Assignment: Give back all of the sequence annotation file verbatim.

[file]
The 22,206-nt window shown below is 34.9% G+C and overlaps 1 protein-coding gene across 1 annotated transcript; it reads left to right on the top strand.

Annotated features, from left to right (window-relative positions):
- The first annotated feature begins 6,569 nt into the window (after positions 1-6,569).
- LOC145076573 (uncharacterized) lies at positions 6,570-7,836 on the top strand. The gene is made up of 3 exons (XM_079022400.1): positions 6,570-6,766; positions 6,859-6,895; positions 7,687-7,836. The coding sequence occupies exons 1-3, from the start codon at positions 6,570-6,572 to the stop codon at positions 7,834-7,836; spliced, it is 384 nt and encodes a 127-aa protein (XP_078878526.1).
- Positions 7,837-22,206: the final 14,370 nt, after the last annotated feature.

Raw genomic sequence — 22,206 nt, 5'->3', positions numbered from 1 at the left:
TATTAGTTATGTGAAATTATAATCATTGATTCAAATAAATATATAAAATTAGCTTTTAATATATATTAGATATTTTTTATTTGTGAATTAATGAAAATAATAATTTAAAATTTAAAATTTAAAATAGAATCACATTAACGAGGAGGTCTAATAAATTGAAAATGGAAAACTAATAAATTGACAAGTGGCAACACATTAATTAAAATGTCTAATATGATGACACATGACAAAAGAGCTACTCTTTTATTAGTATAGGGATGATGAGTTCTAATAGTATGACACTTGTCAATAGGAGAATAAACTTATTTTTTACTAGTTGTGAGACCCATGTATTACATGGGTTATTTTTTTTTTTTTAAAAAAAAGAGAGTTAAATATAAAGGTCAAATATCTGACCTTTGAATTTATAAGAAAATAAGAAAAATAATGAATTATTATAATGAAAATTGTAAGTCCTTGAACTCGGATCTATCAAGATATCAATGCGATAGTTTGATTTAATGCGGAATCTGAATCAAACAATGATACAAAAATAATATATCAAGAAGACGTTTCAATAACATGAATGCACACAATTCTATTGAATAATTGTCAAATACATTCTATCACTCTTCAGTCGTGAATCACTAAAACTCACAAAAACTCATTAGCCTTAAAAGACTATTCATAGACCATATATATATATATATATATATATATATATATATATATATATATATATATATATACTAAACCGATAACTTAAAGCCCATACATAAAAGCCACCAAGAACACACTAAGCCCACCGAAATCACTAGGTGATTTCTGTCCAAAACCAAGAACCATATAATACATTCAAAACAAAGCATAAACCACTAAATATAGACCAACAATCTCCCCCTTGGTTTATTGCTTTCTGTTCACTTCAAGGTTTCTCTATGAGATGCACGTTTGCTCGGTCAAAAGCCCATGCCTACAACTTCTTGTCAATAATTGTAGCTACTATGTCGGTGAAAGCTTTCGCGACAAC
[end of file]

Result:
The 22,206-nt window shown below is 34.9% G+C and overlaps 1 protein-coding gene across 1 annotated transcript; it reads left to right on the top strand.

Annotated features, from left to right (window-relative positions):
- The first annotated feature begins 6,569 nt into the window (after positions 1-6,569).
- LOC145076573 (uncharacterized) lies at positions 6,570-7,836 on the top strand. The gene is made up of 3 exons (XM_079022400.1): positions 6,570-6,766; positions 6,859-6,895; positions 7,687-7,836. The coding sequence occupies exons 1-3, from the start codon at positions 6,570-6,572 to the stop codon at positions 7,834-7,836; spliced, it is 384 nt and encodes a 127-aa protein (XP_078878526.1).
- Positions 7,837-22,206: the final 14,370 nt, after the last annotated feature.

Raw genomic sequence — 22,206 nt, 5'->3', positions numbered from 1 at the left:
TATTAGTTATGTGAAATTATAATCATTGATTCAAATAAATATATAAAATTAGCTTTTAATATATATTAGATATTTTTTATTTGTGAATTAATGAAAATAATAATTTAAAATTTAAAATTTAAAATAGAATCACATTAACGAGGAGGTCTAATAAATTGAAAATGGAAAACTAATAAATTGACAAGTGGCAACACATTAATTAAAATGTCTAATATGATGACACATGACAAAAGAGCTACTCTTTTATTAGTATAGGGATGATGAGTTCTAATAGTATGACACTTGTCAATAGGAGAATAAACTTATTTTTTACTAGTTGTGAGACCCATGTATTACATGGGTTATTTTTTTTTTTTTAAAAAAAAGAGAGTTAAATATAAAGGTCAAATATCTGACCTTTGAATTTATAAGAAAATAAGAAAAATAATGAATTATTATAATGAAAATTGTAAGTCCTTGAACTCGGATCTATCAAGATATCAATGCGATAGTTTGATTTAATGCGGAATCTGAATCAAACAATGATACAAAAATAATATATCAAGAAGACGTTTCAATAACATGAATGCACACAATTCTATTGAATAATTGTCAAATACATTCTATCACTCTTCAGTCGTGAATCACTAAAACTCACAAAAACTCATTAGCCTTAAAAGACTATTCATAGACCATATATATATATATATATATATATATATATATATATATATATATATATATATATACTAAACCGATAACTTAAAGCCCATACATAAAAGCCACCAAGAACACACTAAGCCCACCGAAATCACTAGGTGATTTCTGTCCAAAACCAAGAACCATATAATACATTCAAAACAAAGCATAAACCACTAAATATAGACCAACAATCTCCCCCTTGGTTTATTGCTTTCTGTTCACTTCAAGGTTTCTCTATGAGATGCACGTTTGCTCGGTCAAAAGCCCATGCCTACAACTTCTTGTCAATAATTGTAGCTACTATGTCGGTGAAAGCTTTCGCGACAAC